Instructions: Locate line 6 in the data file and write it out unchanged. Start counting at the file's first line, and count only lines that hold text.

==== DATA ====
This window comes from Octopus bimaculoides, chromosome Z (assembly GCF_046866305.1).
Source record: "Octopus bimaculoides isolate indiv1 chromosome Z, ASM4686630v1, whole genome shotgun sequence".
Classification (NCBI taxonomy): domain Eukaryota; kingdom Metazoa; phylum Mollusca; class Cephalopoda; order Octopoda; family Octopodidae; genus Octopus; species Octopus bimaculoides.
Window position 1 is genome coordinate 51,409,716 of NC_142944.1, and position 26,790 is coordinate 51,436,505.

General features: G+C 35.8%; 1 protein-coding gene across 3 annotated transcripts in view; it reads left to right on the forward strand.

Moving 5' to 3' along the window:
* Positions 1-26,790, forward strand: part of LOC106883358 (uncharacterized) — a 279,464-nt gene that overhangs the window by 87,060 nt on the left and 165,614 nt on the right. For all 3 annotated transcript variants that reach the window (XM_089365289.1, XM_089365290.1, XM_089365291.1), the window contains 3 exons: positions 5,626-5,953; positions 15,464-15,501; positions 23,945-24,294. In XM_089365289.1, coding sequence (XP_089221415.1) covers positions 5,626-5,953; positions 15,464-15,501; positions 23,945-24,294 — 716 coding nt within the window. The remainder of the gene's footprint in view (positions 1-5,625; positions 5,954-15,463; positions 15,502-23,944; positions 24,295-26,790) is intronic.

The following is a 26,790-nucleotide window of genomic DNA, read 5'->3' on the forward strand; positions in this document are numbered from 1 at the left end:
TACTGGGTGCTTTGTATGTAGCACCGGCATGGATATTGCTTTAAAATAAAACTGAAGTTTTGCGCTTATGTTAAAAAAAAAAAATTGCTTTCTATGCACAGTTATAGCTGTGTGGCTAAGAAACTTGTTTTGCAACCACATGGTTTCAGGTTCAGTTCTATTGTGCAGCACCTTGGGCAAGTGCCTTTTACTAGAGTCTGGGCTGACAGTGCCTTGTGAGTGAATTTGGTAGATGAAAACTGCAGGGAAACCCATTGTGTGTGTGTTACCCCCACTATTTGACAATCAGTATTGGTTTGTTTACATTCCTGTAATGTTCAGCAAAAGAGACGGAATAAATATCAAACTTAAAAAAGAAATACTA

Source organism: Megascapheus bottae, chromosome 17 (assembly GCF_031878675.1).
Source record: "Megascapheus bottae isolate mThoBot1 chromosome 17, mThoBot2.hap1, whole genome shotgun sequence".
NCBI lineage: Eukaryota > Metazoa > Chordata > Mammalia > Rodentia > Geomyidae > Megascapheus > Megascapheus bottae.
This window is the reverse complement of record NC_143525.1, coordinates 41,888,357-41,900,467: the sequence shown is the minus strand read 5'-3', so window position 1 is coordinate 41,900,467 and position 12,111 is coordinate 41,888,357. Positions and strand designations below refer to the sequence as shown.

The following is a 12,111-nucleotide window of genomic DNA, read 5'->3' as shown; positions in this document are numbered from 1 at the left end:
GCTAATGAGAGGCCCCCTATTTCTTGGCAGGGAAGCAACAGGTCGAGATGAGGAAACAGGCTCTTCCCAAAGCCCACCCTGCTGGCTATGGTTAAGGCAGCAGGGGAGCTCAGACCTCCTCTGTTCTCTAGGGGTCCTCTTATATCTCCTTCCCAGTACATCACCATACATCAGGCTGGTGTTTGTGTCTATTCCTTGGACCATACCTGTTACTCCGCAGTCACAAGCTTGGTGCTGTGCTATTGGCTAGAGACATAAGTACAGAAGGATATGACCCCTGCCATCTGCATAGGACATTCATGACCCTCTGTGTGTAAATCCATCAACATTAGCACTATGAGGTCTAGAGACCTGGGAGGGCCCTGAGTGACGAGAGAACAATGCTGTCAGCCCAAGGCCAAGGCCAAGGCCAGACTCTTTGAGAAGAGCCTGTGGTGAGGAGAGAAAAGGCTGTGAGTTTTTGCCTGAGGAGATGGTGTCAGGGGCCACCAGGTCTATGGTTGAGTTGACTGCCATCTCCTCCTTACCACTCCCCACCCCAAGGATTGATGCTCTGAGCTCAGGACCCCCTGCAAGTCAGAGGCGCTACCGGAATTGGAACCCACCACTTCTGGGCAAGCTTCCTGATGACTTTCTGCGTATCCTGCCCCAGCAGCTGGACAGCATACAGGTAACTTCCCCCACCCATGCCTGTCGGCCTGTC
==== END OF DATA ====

Moving 5' to 3' along the window: